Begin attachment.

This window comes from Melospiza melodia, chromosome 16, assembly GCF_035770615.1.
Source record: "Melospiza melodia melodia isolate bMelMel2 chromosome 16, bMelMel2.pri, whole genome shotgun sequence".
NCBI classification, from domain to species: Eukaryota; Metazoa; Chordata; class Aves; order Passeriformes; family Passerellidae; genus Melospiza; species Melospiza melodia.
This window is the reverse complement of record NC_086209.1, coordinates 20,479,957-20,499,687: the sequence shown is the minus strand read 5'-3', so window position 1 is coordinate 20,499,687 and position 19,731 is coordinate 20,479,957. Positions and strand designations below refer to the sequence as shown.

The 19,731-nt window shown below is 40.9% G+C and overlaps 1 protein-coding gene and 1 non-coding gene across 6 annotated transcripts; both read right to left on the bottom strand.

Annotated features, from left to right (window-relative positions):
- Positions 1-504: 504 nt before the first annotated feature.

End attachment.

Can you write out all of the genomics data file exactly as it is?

This window comes from Melospiza melodia, chromosome 16, assembly GCF_035770615.1.
Source record: "Melospiza melodia melodia isolate bMelMel2 chromosome 16, bMelMel2.pri, whole genome shotgun sequence".
NCBI classification, from domain to species: Eukaryota; Metazoa; Chordata; class Aves; order Passeriformes; family Passerellidae; genus Melospiza; species Melospiza melodia.
This window is the reverse complement of record NC_086209.1, coordinates 20,479,957-20,499,687: the sequence shown is the minus strand read 5'-3', so window position 1 is coordinate 20,499,687 and position 19,731 is coordinate 20,479,957. Positions and strand designations below refer to the sequence as shown.

The 19,731-nt window shown below is 40.9% G+C and overlaps 1 protein-coding gene and 1 non-coding gene across 6 annotated transcripts; both read right to left on the bottom strand.

Annotated features, from left to right (window-relative positions):
- Positions 1-504: 504 nt before the first annotated feature.